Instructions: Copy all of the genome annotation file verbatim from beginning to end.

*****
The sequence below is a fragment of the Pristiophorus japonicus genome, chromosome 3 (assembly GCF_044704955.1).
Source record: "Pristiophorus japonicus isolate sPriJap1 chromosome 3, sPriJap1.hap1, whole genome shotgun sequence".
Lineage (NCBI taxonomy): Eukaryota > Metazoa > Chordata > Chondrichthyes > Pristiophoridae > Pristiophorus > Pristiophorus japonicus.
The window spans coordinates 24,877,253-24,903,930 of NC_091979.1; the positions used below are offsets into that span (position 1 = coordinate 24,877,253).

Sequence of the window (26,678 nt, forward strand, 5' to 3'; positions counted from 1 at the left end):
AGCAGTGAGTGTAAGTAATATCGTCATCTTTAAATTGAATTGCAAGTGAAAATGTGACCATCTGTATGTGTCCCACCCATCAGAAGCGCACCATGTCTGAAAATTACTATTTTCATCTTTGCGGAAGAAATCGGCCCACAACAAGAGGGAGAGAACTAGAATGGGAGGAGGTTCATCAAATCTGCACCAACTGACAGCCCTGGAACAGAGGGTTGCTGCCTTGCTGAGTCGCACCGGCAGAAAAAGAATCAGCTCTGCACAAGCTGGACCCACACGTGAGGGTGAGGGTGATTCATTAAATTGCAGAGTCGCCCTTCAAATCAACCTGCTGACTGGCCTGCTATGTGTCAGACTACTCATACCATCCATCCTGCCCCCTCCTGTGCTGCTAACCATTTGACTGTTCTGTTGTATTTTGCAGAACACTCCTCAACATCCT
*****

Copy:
The sequence below is a fragment of the Pristiophorus japonicus genome, chromosome 3 (assembly GCF_044704955.1).
Source record: "Pristiophorus japonicus isolate sPriJap1 chromosome 3, sPriJap1.hap1, whole genome shotgun sequence".
Lineage (NCBI taxonomy): Eukaryota > Metazoa > Chordata > Chondrichthyes > Pristiophoridae > Pristiophorus > Pristiophorus japonicus.
The window spans coordinates 24,877,253-24,903,930 of NC_091979.1; the positions used below are offsets into that span (position 1 = coordinate 24,877,253).

Sequence of the window (26,678 nt, forward strand, 5' to 3'; positions counted from 1 at the left end):
AGCAGTGAGTGTAAGTAATATCGTCATCTTTAAATTGAATTGCAAGTGAAAATGTGACCATCTGTATGTGTCCCACCCATCAGAAGCGCACCATGTCTGAAAATTACTATTTTCATCTTTGCGGAAGAAATCGGCCCACAACAAGAGGGAGAGAACTAGAATGGGAGGAGGTTCATCAAATCTGCACCAACTGACAGCCCTGGAACAGAGGGTTGCTGCCTTGCTGAGTCGCACCGGCAGAAAAAGAATCAGCTCTGCACAAGCTGGACCCACACGTGAGGGTGAGGGTGATTCATTAAATTGCAGAGTCGCCCTTCAAATCAACCTGCTGACTGGCCTGCTATGTGTCAGACTACTCATACCATCCATCCTGCCCCCTCCTGTGCTGCTAACCATTTGACTGTTCTGTTGTATTTTGCAGAACACTCCTCAACATCCT